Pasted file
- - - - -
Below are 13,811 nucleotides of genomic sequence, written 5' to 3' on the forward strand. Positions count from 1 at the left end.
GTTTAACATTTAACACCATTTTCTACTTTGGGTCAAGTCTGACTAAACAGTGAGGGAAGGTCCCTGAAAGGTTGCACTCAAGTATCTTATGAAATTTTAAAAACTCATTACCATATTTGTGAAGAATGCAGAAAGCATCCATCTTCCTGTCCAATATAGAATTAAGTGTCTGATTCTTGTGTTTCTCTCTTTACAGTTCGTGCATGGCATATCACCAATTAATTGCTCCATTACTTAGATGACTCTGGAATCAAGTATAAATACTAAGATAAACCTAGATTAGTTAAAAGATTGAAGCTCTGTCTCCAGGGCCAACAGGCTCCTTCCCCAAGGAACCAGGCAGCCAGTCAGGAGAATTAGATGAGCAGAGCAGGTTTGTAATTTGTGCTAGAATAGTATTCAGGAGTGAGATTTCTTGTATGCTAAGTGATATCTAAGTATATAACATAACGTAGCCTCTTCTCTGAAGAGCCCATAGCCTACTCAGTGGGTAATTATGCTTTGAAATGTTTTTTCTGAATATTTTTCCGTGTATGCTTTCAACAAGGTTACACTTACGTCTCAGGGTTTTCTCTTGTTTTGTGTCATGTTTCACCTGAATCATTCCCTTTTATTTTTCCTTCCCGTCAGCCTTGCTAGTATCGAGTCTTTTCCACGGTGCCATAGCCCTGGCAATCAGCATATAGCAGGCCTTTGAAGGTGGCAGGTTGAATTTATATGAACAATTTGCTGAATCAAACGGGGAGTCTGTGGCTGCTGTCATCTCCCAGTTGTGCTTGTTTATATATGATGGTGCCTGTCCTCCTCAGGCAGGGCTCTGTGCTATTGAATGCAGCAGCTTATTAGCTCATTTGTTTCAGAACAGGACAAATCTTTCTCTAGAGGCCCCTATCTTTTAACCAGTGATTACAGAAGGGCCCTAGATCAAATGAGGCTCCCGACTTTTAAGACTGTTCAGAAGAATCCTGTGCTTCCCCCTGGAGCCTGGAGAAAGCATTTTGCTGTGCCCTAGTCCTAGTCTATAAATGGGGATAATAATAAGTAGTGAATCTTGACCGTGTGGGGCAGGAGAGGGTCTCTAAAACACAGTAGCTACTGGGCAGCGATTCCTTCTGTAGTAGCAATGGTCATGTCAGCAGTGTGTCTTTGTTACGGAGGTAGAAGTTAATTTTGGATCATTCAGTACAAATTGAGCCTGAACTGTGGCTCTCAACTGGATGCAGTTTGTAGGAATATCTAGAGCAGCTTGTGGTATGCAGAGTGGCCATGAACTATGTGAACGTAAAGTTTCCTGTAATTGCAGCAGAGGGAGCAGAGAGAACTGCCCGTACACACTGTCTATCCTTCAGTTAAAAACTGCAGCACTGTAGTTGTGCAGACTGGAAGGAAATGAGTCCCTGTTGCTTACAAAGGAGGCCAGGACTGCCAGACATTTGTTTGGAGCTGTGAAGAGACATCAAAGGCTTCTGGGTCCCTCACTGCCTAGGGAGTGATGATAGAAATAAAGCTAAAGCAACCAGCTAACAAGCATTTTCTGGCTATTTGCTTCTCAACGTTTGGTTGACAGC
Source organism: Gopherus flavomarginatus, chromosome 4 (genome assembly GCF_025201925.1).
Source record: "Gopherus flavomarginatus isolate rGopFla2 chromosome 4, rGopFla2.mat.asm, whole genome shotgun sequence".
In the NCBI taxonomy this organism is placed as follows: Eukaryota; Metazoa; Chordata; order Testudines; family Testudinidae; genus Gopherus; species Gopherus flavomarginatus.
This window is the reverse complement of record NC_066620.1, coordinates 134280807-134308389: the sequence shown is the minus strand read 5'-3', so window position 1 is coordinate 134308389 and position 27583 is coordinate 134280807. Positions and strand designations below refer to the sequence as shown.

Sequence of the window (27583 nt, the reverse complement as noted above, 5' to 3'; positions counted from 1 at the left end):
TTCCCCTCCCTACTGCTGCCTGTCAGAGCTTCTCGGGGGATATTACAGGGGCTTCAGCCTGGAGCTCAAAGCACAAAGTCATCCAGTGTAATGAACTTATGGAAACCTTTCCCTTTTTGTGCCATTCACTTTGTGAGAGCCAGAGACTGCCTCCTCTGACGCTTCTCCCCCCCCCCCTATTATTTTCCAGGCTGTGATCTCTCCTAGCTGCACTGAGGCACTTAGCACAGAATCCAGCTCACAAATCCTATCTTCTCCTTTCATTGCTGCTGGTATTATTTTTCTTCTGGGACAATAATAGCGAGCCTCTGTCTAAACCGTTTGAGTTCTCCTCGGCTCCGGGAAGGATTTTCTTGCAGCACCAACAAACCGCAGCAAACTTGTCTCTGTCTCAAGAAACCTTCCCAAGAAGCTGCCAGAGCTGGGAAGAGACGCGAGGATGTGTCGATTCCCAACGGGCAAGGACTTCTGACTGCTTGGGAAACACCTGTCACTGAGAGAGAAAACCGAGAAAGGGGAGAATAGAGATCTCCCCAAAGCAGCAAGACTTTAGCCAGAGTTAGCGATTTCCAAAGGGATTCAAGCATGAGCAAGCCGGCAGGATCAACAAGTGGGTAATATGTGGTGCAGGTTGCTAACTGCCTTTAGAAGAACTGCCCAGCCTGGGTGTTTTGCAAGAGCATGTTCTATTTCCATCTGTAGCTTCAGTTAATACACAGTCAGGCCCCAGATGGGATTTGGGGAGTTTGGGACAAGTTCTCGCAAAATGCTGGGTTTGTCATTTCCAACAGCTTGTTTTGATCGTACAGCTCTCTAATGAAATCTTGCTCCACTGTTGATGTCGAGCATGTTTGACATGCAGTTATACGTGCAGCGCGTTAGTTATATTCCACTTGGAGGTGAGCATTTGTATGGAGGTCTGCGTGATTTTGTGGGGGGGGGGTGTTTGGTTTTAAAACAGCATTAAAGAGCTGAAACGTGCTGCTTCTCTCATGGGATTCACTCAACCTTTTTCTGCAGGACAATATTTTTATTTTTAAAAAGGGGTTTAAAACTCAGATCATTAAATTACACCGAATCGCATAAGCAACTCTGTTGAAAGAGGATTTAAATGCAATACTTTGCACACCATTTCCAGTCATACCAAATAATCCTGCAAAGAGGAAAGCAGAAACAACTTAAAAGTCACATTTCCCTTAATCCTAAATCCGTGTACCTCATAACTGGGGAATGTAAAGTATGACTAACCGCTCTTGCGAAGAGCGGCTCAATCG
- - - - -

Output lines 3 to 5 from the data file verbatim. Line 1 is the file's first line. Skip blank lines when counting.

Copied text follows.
Source organism: Gopherus flavomarginatus, chromosome 4 (genome assembly GCF_025201925.1).
Source record: "Gopherus flavomarginatus isolate rGopFla2 chromosome 4, rGopFla2.mat.asm, whole genome shotgun sequence".
In the NCBI taxonomy this organism is placed as follows: Eukaryota; Metazoa; Chordata; order Testudines; family Testudinidae; genus Gopherus; species Gopherus flavomarginatus.